Friday, October 21, 2011

Monday, October 17, 2011

Home Invasion

I finally got around to watching episode 2 of American Horror Story last night and its title spoonfed me the topic for today's post: Home Invasion. On a day to day basis there is probably no fear that afflicts more people than the idea of a stranger or strangers breaking into their house and causing them or their loved ones bodily harm. You have to wonder just how far back this fear goes, and how deeply ingrained it is in our DNA. When we lived in caves, we had to worry about bears, and wolves, and rival clans. When we settled into huts, it was enemy villagers. Even castles were sieged and sacked. At no point in the history of our species did we live without the fear of our fellow man penetrating whatever shelter we had fashioned for ourselves. When you think about it, we are actually pretty lucky to be living in the present day and age, as every one that preceded it had a higher prevalence and likelihood of in-home violence. Horrible, horrible things happen to people in their homes everyday, but statistically speaking your fear of some random bad guy breaking into your house and killing you is mostly media-driven and phanstasmal. Fully 80 percent of all murder victims know their killers. I don't know anyone that was killed by strangers in their home. As far as I know, I don't even know anyone who knows anyone. Do you? If you do, I am heartily sorry to hear it, but you are in the minority.

That's not to say I don't suffer mightily from Scelerophobia along with everyone else. I spend an outrageous amount of my sleep hours creeping around my house searching for the sources of strange noises. If I hear voices on the street outside, I peer through my blinds until they pass. If a dog barks or a motion activated light comes on, I assume it has spotted a prowler. I once pulled a knife on my dryer, for christsakes, unaware it was the cause of the sound that was putting me on edge. Personal firearms were once a completely forbidden topic with my wife, but they are inching closer to acceptable the more time I spend alone at a family farmhouse. I am very curious to know whether owning a gun will ease my anxiety or increase it.

Logic and statistics aside, I'd probably feel better if everyone exhibited the same degree of vigilance as I do, so just in case you don't share the same home invasion fears as the rest of us, here are a few links to true crime stories that might leave you thinking otherwise:

Villisca Axe Murders

Cheshire, Connecticut Home Invasion Murders

Richmond Spree Murders

Wichita Massacre

Wednesday, October 12, 2011

Acts of God

No, I'm not talking about a beautiful flower blooming, or cancer going into remission (as an Atheist, I don't believe those things have anything to do with a greater power), but rather those random catastrophic occurrences that not even your insurance company can save you from. Most take the form of weather events -- freak storms, lightning strikes, floods, tornadoes, tsunamis, etc. -- but some are even stranger, like death-by-satellite-debris or spontaneous combustion. And just like the germs and evil children I talked about a few days ago, there seem to be more and more Acts of God every day. Global Warming? End of Days? I sure as hell don't know, but here are a few of the weirder entries in the annals of stupendous calamity.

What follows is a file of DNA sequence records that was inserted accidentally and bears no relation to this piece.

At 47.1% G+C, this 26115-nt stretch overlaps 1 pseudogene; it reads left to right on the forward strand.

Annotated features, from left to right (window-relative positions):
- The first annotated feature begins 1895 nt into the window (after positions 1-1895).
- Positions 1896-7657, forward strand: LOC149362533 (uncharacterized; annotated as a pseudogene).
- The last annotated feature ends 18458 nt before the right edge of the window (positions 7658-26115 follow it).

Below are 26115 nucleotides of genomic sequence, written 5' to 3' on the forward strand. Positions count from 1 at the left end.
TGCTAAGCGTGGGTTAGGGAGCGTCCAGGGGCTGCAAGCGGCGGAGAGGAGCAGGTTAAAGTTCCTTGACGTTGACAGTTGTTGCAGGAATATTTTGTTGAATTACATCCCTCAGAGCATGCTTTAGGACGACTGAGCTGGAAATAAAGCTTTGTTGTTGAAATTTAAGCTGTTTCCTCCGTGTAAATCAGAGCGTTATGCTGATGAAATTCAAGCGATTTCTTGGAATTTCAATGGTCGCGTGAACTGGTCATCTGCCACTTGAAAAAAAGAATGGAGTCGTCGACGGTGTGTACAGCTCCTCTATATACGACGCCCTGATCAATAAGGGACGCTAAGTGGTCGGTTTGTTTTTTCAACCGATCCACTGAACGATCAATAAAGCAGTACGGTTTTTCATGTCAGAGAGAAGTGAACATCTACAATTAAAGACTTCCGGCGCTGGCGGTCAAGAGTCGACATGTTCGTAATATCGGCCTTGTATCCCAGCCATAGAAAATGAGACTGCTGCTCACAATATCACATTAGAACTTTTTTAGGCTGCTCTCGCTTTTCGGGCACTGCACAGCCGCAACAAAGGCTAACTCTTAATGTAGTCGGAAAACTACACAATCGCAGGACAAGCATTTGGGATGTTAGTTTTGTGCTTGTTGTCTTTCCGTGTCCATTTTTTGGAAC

The Tunguska Event - An enormous explosion in early 20th-c. Russia. Meteor Impact? Spaceship Landing? Tesla Experiment?

The Great Thunderstorm of Widecombe-in-the-Moor
- Ball lightning takes out a church in 17th-c Dartmoor.

Koro, or Penis Panic - The incredible shrinking genitalia.

The Tanganyika Laughter Epidemic - Mass hysteria forces a school to shut down in Tanzania.

The Dyatlov Pass Accident - Nine skiers disappear in the Ural Mountains and their bodies turn up with high radiation levels and a strange brown tan.

The Moberly-Jourdain Incident - Otherwise sober and respected British academics experience a time slip at a small chateau in the grounds of the Palace of Versailles.

Raining Animals
- Old Testament plagues made real, and not just toads and fish, but worms, spiders, and even jellyfish. Oh my.

Monday, October 10, 2011


As I sat down to think about the construction of a Halloween scarecrow for my little garden, I was struck by the notion that they seem to frighten humans a lot more than they do crows. The history of their use goes back at least as far as the ancient Egyptians, and examples exist in cultures all over the world. For their scarecrows, the Greeks made statues of Priapus, the mythical son of Dionysus and Aphrodite. Said to be exceedingly ugly, Priapus is better known by the huge permanent erection with which he was always depicted. (He gave his name to Priapism, the frightening condition made famous by the Viagra disclaimer.) The Pennsylvania Dutch called their scarecrows "der Butzemann" which is the German equivalent to boogeyman. The Japanese call their scarecrows kakashis, which translates to "smells badly." Apparently, they originally burned animal flesh near or hung fish bones on their scarecrows after discovering that it dissuaded birds from eating nearby. Nowadays, apparently they use super creepy mannequins heads.